We often encounter the question whether a proposition, P, is true or false. The probability that it is true is "p". Various arguments - logical inference - may exist to determine our subjective value of "p". In particular, Bayesian inference multiples the probabilities "p" and "1-p" by the probability that the respective hypotheses give the result that agrees with the newest observation.

Some of the arguments may be K-sigma deviations of the measurements from the prediction of a null hypothesis. The value of "K" may be translated to "p" through the conventional error function: for example, a 3-sigma deviation translates to the 0.3% probability that P is true (99.7% that it is false).

It could be helpful to define another function of "p" or "K", called "AE", that kind of interpolates between "p" and "K". The letters "AE" stand for "amount of evidence". It is a dimensionless quantity but you may still use the term "unit of evidence" or "UE" for the unit. "AE" is defined as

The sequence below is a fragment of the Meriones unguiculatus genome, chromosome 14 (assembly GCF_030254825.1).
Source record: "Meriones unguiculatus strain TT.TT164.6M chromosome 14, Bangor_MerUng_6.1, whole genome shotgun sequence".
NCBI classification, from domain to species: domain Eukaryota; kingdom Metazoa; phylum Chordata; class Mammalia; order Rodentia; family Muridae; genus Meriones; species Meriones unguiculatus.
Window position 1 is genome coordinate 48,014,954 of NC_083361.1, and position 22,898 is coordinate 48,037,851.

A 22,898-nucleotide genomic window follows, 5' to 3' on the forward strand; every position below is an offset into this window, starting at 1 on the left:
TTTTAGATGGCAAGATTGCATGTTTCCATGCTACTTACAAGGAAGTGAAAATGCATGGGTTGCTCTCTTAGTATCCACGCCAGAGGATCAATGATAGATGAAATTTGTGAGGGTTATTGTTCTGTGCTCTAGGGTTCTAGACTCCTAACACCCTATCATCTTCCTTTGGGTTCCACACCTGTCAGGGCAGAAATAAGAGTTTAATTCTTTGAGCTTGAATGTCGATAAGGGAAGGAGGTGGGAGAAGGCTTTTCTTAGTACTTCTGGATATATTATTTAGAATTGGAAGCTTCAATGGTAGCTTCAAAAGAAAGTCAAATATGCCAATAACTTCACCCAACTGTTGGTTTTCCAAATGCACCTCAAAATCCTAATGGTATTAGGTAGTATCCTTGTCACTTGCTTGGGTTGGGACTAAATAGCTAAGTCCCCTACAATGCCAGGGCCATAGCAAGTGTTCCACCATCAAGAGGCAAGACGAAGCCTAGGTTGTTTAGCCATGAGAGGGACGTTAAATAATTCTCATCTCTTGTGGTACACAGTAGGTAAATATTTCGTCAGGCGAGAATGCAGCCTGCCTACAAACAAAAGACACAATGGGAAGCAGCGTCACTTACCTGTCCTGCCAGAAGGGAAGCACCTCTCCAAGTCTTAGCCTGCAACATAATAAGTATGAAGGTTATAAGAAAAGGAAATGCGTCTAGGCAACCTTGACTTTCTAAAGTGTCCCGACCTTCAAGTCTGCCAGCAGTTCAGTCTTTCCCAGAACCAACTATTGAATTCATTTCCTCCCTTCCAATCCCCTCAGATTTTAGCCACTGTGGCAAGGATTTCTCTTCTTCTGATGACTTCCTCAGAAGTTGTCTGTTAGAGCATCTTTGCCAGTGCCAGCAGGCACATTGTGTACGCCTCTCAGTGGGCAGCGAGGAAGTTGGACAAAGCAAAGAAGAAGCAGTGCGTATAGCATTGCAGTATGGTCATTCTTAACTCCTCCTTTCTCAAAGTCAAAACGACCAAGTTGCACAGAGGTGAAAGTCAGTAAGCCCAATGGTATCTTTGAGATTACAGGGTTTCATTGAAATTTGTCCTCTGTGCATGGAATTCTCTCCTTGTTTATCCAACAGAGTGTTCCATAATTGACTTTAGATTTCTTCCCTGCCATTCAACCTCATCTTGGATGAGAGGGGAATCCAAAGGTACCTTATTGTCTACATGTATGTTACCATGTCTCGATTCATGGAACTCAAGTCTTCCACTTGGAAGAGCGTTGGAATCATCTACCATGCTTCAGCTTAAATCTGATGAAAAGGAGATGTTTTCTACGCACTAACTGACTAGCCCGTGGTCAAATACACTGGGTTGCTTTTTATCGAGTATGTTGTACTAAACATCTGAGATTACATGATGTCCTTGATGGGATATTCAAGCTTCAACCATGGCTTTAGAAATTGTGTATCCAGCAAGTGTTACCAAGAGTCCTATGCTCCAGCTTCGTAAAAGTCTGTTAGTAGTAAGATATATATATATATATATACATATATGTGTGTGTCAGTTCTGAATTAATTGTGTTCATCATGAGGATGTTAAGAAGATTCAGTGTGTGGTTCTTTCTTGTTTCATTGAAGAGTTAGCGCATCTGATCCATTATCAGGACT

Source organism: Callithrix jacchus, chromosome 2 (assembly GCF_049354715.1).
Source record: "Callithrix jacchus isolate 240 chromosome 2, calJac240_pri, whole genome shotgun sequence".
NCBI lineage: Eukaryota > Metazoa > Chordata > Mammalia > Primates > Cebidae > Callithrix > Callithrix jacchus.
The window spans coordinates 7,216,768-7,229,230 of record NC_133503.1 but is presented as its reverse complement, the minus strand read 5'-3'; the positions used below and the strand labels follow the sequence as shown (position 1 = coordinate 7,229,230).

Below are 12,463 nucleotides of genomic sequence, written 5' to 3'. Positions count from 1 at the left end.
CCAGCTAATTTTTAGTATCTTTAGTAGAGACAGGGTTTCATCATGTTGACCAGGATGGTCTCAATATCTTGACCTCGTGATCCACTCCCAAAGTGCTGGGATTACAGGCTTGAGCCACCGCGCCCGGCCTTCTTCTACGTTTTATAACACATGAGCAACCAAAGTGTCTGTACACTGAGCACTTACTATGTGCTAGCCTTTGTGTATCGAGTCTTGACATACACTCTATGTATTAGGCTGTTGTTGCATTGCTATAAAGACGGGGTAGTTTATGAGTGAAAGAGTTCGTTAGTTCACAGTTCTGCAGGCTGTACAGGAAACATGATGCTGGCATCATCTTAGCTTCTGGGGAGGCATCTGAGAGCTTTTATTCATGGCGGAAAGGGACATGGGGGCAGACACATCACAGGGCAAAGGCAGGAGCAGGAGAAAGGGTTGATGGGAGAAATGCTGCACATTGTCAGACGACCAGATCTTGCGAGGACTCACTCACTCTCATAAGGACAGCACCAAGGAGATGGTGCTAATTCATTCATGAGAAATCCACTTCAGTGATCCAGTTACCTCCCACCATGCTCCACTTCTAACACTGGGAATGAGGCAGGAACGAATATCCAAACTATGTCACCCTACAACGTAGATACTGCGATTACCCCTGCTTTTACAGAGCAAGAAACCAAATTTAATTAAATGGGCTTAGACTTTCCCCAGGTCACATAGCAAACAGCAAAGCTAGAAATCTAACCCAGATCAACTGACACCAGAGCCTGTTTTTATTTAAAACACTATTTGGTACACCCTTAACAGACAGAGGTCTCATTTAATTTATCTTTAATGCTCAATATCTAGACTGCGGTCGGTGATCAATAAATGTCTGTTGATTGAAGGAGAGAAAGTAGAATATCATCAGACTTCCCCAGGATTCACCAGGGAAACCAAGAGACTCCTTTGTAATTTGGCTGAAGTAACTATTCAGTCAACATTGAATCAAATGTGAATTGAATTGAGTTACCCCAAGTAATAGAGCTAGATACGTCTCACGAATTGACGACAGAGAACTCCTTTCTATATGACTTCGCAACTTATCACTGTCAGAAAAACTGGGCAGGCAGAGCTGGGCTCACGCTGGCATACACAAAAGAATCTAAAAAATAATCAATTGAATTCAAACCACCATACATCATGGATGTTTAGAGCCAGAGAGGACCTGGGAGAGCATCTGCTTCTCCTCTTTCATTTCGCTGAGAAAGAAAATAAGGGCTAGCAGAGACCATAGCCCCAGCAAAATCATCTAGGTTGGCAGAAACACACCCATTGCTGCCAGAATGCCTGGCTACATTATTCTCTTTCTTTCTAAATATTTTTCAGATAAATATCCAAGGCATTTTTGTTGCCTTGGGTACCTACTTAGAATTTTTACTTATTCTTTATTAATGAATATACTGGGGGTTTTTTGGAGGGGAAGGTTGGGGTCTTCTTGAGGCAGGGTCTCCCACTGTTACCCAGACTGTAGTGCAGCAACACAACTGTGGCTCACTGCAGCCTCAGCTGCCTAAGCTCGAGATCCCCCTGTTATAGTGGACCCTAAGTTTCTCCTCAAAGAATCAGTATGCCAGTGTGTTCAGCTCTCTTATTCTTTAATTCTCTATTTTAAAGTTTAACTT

AE = ln(p/(1-p))For your convenience, I have also written down the formula for "AE=AE(p)" where "p" only appears once, as well as the inverse relationship where "AE" appears once. If "AE" is positive, the evidence supporting the proposition P is stronger than the evidence going in the opposite direction.

AE = ln(1/(1-p)-1)

p = 1/(1+exp(-AE))

I constructed "AE" as a simple function of the odds - the ratio of probabilities of "P" and "non P", i.e. as a simple function of "p/(1-p)". The precise definition of "AE" has the obvious property that if you negate P i.e. if you exchange "p" and "1-p", the value of "AE" simply switches the sign.